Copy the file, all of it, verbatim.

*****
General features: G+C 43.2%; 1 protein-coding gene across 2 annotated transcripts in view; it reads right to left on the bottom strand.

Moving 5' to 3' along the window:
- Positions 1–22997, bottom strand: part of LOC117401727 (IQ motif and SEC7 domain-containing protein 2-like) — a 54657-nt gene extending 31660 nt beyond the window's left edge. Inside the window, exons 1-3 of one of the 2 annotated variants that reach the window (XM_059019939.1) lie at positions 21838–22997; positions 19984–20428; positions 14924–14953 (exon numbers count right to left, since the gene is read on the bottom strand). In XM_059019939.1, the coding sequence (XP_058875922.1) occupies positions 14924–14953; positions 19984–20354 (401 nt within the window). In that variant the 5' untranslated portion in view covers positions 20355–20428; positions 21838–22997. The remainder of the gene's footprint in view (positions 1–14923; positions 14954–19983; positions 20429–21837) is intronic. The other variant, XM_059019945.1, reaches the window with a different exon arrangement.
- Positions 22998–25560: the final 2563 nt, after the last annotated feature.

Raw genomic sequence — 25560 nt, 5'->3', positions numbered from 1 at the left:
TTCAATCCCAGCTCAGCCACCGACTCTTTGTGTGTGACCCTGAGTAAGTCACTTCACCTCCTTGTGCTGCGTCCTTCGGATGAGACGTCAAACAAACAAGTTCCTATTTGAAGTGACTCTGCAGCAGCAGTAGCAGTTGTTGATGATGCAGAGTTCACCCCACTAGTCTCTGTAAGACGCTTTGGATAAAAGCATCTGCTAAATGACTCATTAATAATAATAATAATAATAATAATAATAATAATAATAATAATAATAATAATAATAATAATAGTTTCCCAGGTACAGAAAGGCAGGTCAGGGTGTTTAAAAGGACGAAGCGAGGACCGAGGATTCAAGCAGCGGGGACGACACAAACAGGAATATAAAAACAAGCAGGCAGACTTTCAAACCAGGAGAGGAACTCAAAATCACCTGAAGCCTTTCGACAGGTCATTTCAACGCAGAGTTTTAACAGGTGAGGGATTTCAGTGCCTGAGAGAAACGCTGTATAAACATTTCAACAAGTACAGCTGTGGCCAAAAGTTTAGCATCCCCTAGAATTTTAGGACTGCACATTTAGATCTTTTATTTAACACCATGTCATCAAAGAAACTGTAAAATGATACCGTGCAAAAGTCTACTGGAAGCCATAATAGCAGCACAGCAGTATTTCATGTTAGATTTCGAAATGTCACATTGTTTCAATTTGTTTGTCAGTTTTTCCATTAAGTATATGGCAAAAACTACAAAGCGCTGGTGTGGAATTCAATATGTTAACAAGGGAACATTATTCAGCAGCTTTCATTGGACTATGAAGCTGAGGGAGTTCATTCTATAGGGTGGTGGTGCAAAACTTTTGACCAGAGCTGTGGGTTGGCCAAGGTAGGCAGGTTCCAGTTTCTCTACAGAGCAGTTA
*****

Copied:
General features: G+C 43.2%; 1 protein-coding gene across 2 annotated transcripts in view; it reads right to left on the bottom strand.

Moving 5' to 3' along the window:
- Positions 1–22997, bottom strand: part of LOC117401727 (IQ motif and SEC7 domain-containing protein 2-like) — a 54657-nt gene extending 31660 nt beyond the window's left edge. Inside the window, exons 1-3 of one of the 2 annotated variants that reach the window (XM_059019939.1) lie at positions 21838–22997; positions 19984–20428; positions 14924–14953 (exon numbers count right to left, since the gene is read on the bottom strand). In XM_059019939.1, the coding sequence (XP_058875922.1) occupies positions 14924–14953; positions 19984–20354 (401 nt within the window). In that variant the 5' untranslated portion in view covers positions 20355–20428; positions 21838–22997. The remainder of the gene's footprint in view (positions 1–14923; positions 14954–19983; positions 20429–21837) is intronic. The other variant, XM_059019945.1, reaches the window with a different exon arrangement.
- Positions 22998–25560: the final 2563 nt, after the last annotated feature.

Raw genomic sequence — 25560 nt, 5'->3', positions numbered from 1 at the left:
TTCAATCCCAGCTCAGCCACCGACTCTTTGTGTGTGACCCTGAGTAAGTCACTTCACCTCCTTGTGCTGCGTCCTTCGGATGAGACGTCAAACAAACAAGTTCCTATTTGAAGTGACTCTGCAGCAGCAGTAGCAGTTGTTGATGATGCAGAGTTCACCCCACTAGTCTCTGTAAGACGCTTTGGATAAAAGCATCTGCTAAATGACTCATTAATAATAATAATAATAATAATAATAATAATAATAATAATAATAATAATAATAATAATAATAGTTTCCCAGGTACAGAAAGGCAGGTCAGGGTGTTTAAAAGGACGAAGCGAGGACCGAGGATTCAAGCAGCGGGGACGACACAAACAGGAATATAAAAACAAGCAGGCAGACTTTCAAACCAGGAGAGGAACTCAAAATCACCTGAAGCCTTTCGACAGGTCATTTCAACGCAGAGTTTTAACAGGTGAGGGATTTCAGTGCCTGAGAGAAACGCTGTATAAACATTTCAACAAGTACAGCTGTGGCCAAAAGTTTAGCATCCCCTAGAATTTTAGGACTGCACATTTAGATCTTTTATTTAACACCATGTCATCAAAGAAACTGTAAAATGATACCGTGCAAAAGTCTACTGGAAGCCATAATAGCAGCACAGCAGTATTTCATGTTAGATTTCGAAATGTCACATTGTTTCAATTTGTTTGTCAGTTTTTCCATTAAGTATATGGCAAAAACTACAAAGCGCTGGTGTGGAATTCAATATGTTAACAAGGGAACATTATTCAGCAGCTTTCATTGGACTATGAAGCTGAGGGAGTTCATTCTATAGGGTGGTGGTGCAAAACTTTTGACCAGAGCTGTGGGTTGGCCAAGGTAGGCAGGTTCCAGTTTCTCTACAGAGCAGTTA